If you’ve ever caught an episode of “Bar Rescue,” you’ve seen Jon Taffer yelling like a maniac at bar owners who have brought their establishments to the brink of failure through neglect and poor management. But when it’s time to fire someone rather than chastise them, the moment is swift, calm, and devoid of emotion.
When done properly, terminating an employee is not a traumatic experience, Taffer told Business Insider.
“I believe that when I have somebody sitting across my desk, and then they walk out of this building, they’re either going to be a marketing assassin or a marketing ambassador for me and my company,” he explained. “And I don’t want this guy to go out there badmouthing me, my employees, or my business. So I have to end this favourably. It makes sense for me, and it makes sense for him.”
Aside from his work over four seasons of “Bar Rescue,” Taffer has spent over three decades in the bar and nightlife world, and is a leading industry consultant who has worked with hundreds of institutions. His experience has taught him that the decision to fire employees should typically not be based on a singular act (unless it’s truly terrible and deliberate), but on a pattern of behaviour.
Rather than advocating a “three strikes and you’re out” approach, Taffer said that a manager needs to be aware of when employees either lack the desire to take advantage of opportunities given to them or are being deceitful in some way.
Taffer said that instead of waiting for a troublesome employee to inflict serious harm on your company to fire them, the decision should be preemptive. “You’re not firing what was done today, you’re firing for what you anticipate will happen tomorrow,” he said.
It comes down to reading your employee’s character, because mistakes are unavoidable. Taffer said that when there’s an incident at one of his companies or one he’s working with, he’ll discuss it with the employee involved. He looks in their eyes to read their intent and to see if their transgression was not done deliberately, and if they intend to learn from their error.
But when there’s a situation where an employee’s personality has revealed itself to simply not fit within an organisation and is holding the company back from its potential, it’s time to let them go.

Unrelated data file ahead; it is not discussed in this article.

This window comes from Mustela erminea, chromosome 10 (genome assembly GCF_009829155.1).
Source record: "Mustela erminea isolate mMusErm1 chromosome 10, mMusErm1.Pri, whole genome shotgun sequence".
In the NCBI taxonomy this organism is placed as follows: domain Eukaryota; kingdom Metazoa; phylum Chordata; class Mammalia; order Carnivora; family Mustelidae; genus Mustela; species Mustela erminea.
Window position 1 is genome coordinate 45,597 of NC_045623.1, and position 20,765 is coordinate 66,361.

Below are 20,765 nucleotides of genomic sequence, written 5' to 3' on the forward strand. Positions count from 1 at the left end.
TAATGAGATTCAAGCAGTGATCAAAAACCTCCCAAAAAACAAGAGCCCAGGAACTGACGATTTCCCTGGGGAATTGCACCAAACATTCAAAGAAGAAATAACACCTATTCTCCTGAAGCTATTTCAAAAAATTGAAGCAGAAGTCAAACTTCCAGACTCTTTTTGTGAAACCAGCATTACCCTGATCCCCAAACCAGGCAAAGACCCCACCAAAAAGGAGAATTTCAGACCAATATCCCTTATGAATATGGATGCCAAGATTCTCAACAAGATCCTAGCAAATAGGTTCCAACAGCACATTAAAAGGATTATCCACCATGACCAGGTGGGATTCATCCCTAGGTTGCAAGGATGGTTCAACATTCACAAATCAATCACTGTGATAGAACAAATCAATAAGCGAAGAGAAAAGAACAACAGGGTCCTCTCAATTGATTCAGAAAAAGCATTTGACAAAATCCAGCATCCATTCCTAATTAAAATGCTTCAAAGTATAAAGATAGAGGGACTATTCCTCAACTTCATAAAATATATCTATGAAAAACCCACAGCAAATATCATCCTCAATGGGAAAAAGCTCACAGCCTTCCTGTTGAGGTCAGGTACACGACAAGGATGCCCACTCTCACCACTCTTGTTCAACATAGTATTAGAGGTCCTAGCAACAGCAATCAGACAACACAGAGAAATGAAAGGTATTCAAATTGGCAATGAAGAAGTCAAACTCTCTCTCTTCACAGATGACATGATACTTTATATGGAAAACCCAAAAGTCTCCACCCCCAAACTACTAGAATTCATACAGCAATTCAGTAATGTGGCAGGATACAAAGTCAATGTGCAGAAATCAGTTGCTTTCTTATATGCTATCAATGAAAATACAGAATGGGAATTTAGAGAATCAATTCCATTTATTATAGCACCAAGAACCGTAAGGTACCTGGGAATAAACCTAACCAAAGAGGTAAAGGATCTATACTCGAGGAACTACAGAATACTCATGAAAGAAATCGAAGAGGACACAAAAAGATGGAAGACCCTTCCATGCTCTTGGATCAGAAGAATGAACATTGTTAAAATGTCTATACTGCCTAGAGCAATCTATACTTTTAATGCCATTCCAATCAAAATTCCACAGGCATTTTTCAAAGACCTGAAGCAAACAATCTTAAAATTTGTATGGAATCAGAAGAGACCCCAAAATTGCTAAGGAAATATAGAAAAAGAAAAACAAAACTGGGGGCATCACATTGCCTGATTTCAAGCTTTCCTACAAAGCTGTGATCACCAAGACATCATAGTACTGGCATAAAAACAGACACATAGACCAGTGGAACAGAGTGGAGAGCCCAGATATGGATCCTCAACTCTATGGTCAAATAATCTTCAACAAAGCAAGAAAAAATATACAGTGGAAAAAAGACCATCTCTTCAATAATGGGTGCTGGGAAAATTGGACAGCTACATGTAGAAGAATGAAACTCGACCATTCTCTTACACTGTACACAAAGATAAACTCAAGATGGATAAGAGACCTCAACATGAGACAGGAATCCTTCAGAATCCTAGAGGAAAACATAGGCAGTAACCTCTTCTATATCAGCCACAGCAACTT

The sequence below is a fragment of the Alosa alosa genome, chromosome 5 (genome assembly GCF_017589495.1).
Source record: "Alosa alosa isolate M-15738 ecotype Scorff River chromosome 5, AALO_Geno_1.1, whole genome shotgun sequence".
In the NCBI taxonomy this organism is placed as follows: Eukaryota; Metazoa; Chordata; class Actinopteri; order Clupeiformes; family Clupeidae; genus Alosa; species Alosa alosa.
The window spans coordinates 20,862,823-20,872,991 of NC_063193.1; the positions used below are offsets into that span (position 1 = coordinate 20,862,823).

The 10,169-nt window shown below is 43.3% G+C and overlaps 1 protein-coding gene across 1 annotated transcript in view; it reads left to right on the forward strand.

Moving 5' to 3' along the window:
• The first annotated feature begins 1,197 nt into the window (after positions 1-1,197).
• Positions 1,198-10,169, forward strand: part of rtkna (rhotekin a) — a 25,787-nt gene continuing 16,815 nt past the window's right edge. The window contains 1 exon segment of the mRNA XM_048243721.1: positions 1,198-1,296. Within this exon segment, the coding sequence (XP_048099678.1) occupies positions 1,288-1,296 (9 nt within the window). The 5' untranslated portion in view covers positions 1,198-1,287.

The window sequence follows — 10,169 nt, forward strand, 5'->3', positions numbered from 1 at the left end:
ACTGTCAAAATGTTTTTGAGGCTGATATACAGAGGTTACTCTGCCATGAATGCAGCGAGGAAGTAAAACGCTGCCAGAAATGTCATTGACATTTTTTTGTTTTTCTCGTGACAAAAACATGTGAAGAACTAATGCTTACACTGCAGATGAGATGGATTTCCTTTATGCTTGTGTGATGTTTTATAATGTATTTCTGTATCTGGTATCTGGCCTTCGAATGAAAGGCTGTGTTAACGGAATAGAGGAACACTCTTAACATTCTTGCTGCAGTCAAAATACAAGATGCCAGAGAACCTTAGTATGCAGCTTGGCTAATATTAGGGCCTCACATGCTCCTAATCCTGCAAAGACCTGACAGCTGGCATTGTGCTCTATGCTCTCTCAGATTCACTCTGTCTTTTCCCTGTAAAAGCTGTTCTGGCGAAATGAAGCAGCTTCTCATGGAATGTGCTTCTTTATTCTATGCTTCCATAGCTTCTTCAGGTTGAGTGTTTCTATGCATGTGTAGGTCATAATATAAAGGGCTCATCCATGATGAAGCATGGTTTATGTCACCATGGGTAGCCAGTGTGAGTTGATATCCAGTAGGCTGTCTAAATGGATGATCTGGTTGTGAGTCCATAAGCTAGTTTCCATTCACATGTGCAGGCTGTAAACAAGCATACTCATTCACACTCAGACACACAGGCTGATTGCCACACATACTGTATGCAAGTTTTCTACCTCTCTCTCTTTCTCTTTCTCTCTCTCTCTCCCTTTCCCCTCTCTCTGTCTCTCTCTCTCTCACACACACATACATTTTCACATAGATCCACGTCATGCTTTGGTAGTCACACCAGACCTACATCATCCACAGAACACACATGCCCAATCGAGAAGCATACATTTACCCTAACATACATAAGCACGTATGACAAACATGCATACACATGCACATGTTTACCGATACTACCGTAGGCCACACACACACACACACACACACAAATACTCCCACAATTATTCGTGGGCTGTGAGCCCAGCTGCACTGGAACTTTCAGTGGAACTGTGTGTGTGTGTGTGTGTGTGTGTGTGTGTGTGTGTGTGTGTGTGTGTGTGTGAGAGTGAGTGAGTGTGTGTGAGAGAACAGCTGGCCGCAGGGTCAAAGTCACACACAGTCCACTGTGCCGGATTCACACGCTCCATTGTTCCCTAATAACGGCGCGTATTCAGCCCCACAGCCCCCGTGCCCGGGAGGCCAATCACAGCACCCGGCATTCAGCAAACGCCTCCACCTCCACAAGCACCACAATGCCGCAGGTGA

In certain situations, Taffer will also make a “landmark fire,” where he removes the worst performing employee as a signal to the rest of the team to shape up. But, in fairness, these terminations are always of employees who were not fitting into the company anyway.
Firing should be quick, straightforward, and, above all, non-negotiable.
Taffer explained: “So typically I’ll bring them in and I’ll say, ‘Listen, this isn’t working out for you. Everybody is great at certain things and this is not what you’re good at, and as an end result, you’re holding yourself back. You’ll never get ahead in this job and I’ll never put you ahead in this job. The best thing that I can do for you right now is to let you go so that you can find something where you will do great.’ And I’ll get them to agree with me on that.”
By framing the termination as something that is mutually beneficial, Taffer said, it allows them to end the meeting with a friendly handshake or embrace. “I’ve got to tell you, eight out of 10 times when I terminate somebody I’ll get a hug when I’m done,” he said.
“It behooves us both to end it nicely,” he added. “And then I want them to walk out of my office and say, you know what, he made a business decision, but he’s not a bad guy.”
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